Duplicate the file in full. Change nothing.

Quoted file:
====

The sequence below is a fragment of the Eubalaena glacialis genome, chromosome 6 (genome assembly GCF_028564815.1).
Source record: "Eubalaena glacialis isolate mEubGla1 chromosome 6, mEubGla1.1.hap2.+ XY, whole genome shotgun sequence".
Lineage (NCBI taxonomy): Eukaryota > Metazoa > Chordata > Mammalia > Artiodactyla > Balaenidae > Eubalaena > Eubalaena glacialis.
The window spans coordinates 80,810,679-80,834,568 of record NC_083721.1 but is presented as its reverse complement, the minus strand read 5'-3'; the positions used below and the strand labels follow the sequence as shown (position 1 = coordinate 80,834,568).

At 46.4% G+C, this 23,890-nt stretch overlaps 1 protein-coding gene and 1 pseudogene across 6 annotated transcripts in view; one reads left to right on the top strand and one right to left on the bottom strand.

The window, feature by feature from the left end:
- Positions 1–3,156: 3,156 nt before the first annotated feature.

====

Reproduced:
The sequence below is a fragment of the Eubalaena glacialis genome, chromosome 6 (genome assembly GCF_028564815.1).
Source record: "Eubalaena glacialis isolate mEubGla1 chromosome 6, mEubGla1.1.hap2.+ XY, whole genome shotgun sequence".
Lineage (NCBI taxonomy): Eukaryota > Metazoa > Chordata > Mammalia > Artiodactyla > Balaenidae > Eubalaena > Eubalaena glacialis.
The window spans coordinates 80,810,679-80,834,568 of record NC_083721.1 but is presented as its reverse complement, the minus strand read 5'-3'; the positions used below and the strand labels follow the sequence as shown (position 1 = coordinate 80,834,568).

At 46.4% G+C, this 23,890-nt stretch overlaps 1 protein-coding gene and 1 pseudogene across 6 annotated transcripts in view; one reads left to right on the top strand and one right to left on the bottom strand.

The window, feature by feature from the left end:
- Positions 1–3,156: 3,156 nt before the first annotated feature.